Sir Kenneth Dover, former Chancellor of the University of St Andrews
Born: 11 March, 1920, in London.
Died: 7 March, 2010, in St Andrews, aged 89.
SIR KENNETH Dover was without question one of the great Hellenists of the 20th century. His work was authoritative and widely admired and his career was littered with prestigious appointments and affectionate memories. It is perhaps somewhat perverse then that he is remembered most widely for radical comments published in his autobiography regarding the unsavoury account of the Oxford Don, Trevor Aston.
Born in London in 1920, Dover was educated at St Paul's School before entering Balliol College, Oxford. By 1939, at the tender age of 19, he was already a master of his craft. The university had published his winning lines for the Gaisford Prize for Greek Verse and he had won the respect of revered luminaries of the field such as Lionel Pearson.
The Second World War then intervened and Dover joined the Royal Artillary, serving in Italy and collecting a mention in dispatches (an award for gallantry) for his service.
Following his military stint, Dover returned to Balliol College as a fellow and tutor in 1948. He spent seven years in the role before being offered a Professorship in Greek studies at St Andrews. The Scottish university was to become a significant part of Dover's life, and he retained a family home there for more than 50 years. During his time at the university he was twice the Dean of the Faculty of Arts before becoming Chancellor in 1981.
In 1975 he was elected to the Royal Society of Edinburgh and in 1976 he left Scotland and returned to Oxford, this time as president of Corpus Christi College, a post he held for ten years. In 1977 he was awarded a knighthood for his services to Greek studies.
It was during his Corpus Christi tenure that Dover was involved in a significant scandal regarding the unacceptable behaviour and subsequent suicide of college fellow Trevor Aston. Aston was regarded as a brilliant, if somewhat unpredictable, historian who suffered from manic depression. He was also having marital problems and had turned to drink as a result, eventually committing suicide in 1985 using a combination of pills and alcohol.
In his 1994 autobiography Marginal Comment, Dover published highly controversial views on the death of Aston, some so much so that it led to speculation in the House of Lords that he could be arrested for the book's revelations. Dover, feeling that he had to protect the integrity and the history of the institution, wrote: "It was clear to me by now that Trevor and the college must somehow be separated. My problem was one which I feel compelled to define with brutal candour: how to kill him without getting into trouble... I had no qualms about causing the death of a fellow from whose nonexistence the college would benefit, but I balked at the prospect of misleading a coroner's jury."
He was surprised at the fuss this and other admissions had caused, stating that he felt the point of an autobiography was to tell the truth. It was also his assertion that, even though he had considered the possibility of causing Aston's death by ignoring his mental state, the suicide was in fact a direct result of divorce proceedings instigated by his second wife.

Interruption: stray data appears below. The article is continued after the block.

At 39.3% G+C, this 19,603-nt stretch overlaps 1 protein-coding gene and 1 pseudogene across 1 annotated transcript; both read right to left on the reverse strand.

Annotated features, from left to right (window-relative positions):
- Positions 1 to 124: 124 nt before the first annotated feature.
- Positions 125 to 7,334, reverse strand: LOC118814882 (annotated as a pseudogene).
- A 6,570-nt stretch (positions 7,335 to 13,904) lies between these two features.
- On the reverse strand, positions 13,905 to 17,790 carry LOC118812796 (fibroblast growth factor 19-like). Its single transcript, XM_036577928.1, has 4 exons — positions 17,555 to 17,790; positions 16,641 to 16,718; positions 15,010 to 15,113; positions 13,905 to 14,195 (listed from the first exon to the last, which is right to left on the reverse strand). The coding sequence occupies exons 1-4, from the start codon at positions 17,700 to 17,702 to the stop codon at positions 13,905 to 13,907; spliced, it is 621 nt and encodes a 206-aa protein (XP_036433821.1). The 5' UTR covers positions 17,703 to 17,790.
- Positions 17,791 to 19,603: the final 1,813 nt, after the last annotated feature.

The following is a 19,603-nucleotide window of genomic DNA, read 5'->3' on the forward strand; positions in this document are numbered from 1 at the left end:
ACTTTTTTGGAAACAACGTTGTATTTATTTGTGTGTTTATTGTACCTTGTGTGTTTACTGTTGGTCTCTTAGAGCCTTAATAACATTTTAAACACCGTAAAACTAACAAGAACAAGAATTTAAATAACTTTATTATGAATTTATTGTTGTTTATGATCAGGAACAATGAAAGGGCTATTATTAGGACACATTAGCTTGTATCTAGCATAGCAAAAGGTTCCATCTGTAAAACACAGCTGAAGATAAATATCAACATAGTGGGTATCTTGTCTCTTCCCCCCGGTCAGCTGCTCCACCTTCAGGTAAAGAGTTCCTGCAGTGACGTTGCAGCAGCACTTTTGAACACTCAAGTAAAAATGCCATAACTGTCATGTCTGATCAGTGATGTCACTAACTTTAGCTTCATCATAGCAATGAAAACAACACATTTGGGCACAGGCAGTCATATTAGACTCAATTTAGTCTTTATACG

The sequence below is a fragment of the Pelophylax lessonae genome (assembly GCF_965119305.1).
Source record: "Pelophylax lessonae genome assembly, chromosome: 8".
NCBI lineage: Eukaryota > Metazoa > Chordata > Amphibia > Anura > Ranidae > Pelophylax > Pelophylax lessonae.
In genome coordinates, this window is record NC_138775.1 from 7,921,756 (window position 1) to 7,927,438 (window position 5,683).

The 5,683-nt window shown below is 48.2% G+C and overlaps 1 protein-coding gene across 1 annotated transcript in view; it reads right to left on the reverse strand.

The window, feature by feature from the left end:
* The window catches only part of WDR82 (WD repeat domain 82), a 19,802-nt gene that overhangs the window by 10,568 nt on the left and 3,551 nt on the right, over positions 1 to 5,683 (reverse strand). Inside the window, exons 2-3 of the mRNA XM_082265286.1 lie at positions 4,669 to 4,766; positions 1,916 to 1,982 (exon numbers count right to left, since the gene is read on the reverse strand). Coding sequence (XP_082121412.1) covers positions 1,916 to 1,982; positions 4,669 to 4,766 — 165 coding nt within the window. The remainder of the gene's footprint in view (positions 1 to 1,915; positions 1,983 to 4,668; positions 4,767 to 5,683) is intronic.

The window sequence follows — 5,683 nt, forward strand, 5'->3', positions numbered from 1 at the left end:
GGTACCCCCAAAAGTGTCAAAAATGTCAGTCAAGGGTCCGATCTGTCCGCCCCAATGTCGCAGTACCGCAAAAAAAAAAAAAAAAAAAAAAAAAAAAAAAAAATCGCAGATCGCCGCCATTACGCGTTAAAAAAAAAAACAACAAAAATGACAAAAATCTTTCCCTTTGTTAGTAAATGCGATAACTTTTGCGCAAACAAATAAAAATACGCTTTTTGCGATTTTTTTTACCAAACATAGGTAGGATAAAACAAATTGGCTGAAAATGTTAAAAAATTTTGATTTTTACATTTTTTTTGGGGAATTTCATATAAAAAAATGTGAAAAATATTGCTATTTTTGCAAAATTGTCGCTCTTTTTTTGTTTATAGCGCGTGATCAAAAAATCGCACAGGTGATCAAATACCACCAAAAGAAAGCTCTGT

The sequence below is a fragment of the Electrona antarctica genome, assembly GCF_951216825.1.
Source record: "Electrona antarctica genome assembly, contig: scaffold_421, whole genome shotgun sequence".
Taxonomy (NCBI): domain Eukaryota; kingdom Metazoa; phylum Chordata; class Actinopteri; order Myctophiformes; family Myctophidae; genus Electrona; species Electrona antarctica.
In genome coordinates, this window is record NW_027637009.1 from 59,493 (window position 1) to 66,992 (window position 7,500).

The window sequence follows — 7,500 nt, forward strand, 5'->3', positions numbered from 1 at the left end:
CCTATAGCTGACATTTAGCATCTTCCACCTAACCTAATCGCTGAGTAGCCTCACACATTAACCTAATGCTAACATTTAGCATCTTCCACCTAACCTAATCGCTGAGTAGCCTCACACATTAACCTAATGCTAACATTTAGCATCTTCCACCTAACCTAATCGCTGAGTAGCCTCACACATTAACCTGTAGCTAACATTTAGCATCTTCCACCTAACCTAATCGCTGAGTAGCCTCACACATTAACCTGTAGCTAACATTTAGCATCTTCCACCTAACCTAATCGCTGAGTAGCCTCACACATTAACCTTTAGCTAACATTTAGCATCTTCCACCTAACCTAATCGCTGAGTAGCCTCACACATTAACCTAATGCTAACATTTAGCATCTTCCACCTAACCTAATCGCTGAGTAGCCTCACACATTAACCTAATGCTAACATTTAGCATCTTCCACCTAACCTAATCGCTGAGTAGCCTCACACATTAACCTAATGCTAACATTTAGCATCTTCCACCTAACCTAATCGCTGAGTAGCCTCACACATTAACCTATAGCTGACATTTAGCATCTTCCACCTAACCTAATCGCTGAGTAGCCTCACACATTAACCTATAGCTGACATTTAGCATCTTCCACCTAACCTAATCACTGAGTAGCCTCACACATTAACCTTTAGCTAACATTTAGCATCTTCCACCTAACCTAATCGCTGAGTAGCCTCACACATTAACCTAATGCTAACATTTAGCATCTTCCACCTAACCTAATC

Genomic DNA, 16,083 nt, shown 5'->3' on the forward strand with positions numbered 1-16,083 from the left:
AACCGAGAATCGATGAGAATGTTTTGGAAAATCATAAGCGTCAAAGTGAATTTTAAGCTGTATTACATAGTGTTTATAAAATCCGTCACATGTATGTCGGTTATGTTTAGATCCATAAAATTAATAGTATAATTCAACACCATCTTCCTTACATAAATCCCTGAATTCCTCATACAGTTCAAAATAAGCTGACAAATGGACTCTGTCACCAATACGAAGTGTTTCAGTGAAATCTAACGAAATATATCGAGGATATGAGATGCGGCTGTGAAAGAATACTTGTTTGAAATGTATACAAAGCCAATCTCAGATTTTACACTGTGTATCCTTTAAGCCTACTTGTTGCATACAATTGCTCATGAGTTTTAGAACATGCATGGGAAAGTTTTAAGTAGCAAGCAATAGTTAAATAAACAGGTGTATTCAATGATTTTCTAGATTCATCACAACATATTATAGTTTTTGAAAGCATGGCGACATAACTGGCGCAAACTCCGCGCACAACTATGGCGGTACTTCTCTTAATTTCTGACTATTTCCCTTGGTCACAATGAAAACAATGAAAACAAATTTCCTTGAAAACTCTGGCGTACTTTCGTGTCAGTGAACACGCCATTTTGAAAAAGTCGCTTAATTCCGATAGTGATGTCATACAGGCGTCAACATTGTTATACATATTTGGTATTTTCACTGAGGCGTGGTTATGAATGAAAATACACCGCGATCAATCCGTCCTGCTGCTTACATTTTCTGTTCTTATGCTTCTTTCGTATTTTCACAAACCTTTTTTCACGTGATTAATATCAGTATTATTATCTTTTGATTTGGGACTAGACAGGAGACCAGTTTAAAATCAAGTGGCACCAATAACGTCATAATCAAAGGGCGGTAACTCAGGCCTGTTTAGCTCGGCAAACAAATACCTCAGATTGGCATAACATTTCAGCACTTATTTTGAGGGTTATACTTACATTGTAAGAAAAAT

Dover's career progression was seemingly unstoppable and in 1978 he was appointed president of the British Academy, an institution of which he had been a fellow since 1966. He presided for three years before taking on a much grander commitment. In 1981 Dover was appointed chancellor of the University of St Andrews, in the process becoming the first chancellor in its 600-year history who was neither a peer nor an archbishop.
The position is awarded for life, but due to his increasing frailty he resigned the post in 2005. He was remembered affectionately by many at the university, and was elected honorary president of the Students' Association as a token of the students' appreciation of his work, and a sign of the esteem in which he was held.
During his time as chancellor, Dover capped many well-known figures including Prince William, JK Rowling, Colin Montgomerie and five-time Olympic gold medallist Steve Redgrave.
During his career, Dover also held positions at both Cornell and Stanford Universities and was awarded honorary degrees from Oxford, St Andrews, Birmingham, Bristol, Durham, London, Liverpool and Oglethorpe.
He was also a foreign member of the American and the Royal Netherlands Academies of Arts and Science. His published works are considered essential reading for students of Greek classics and include Greek Word Order (1960), Aristophanic Comedy (1972), Greek Homosexuality (1978), and The Greeks and their Legacy (1989) as well as his infamous autobiography.
Outside of academia, Dover was a passionate and dedicated bird watcher whose knowledge and skill was second to none. He was regarded as one of Britain's very best birders.
A devoted family man, he lived and breathed for his wife, Lady Audrey Dover. Together they celebrated their diamond wedding anniversary in March 2007 and in their dotage, and despite his failing physicality, he could often be seen pushing her in her wheelchair around the streets of St Andrews.
Lady Dover died in December 2009.
Often referred to as "The sage of St Andrews", Sir Kenneth Dover died just four days shy of his 90th birthday. He is survived by his son and daughter.